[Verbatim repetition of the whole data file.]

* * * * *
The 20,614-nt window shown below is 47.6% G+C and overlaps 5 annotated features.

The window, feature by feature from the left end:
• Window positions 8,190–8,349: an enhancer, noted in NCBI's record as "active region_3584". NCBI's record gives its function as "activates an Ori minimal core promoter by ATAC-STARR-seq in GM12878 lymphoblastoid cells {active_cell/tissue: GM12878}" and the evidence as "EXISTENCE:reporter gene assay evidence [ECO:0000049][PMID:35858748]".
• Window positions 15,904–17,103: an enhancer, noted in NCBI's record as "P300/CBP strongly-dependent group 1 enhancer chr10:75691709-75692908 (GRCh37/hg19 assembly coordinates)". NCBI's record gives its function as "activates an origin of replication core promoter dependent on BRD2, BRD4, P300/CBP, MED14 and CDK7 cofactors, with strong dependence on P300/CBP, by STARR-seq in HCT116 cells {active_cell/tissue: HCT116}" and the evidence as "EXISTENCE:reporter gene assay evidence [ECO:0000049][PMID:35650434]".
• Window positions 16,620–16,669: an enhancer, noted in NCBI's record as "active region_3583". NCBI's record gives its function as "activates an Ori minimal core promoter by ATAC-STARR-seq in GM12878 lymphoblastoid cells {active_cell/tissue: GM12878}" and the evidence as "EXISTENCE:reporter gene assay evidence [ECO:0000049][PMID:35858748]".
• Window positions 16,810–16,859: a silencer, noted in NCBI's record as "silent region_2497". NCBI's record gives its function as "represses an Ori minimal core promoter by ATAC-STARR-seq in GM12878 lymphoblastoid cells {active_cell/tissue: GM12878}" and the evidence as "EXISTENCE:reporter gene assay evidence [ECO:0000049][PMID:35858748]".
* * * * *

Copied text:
The 20,614-nt window shown below is 47.6% G+C and overlaps 5 annotated features.

The window, feature by feature from the left end:
• Window positions 8,190–8,349: an enhancer, noted in NCBI's record as "active region_3584". NCBI's record gives its function as "activates an Ori minimal core promoter by ATAC-STARR-seq in GM12878 lymphoblastoid cells {active_cell/tissue: GM12878}" and the evidence as "EXISTENCE:reporter gene assay evidence [ECO:0000049][PMID:35858748]".
• Window positions 15,904–17,103: an enhancer, noted in NCBI's record as "P300/CBP strongly-dependent group 1 enhancer chr10:75691709-75692908 (GRCh37/hg19 assembly coordinates)". NCBI's record gives its function as "activates an origin of replication core promoter dependent on BRD2, BRD4, P300/CBP, MED14 and CDK7 cofactors, with strong dependence on P300/CBP, by STARR-seq in HCT116 cells {active_cell/tissue: HCT116}" and the evidence as "EXISTENCE:reporter gene assay evidence [ECO:0000049][PMID:35650434]".
• Window positions 16,620–16,669: an enhancer, noted in NCBI's record as "active region_3583". NCBI's record gives its function as "activates an Ori minimal core promoter by ATAC-STARR-seq in GM12878 lymphoblastoid cells {active_cell/tissue: GM12878}" and the evidence as "EXISTENCE:reporter gene assay evidence [ECO:0000049][PMID:35858748]".
• Window positions 16,810–16,859: a silencer, noted in NCBI's record as "silent region_2497". NCBI's record gives its function as "represses an Ori minimal core promoter by ATAC-STARR-seq in GM12878 lymphoblastoid cells {active_cell/tissue: GM12878}" and the evidence as "EXISTENCE:reporter gene assay evidence [ECO:0000049][PMID:35858748]".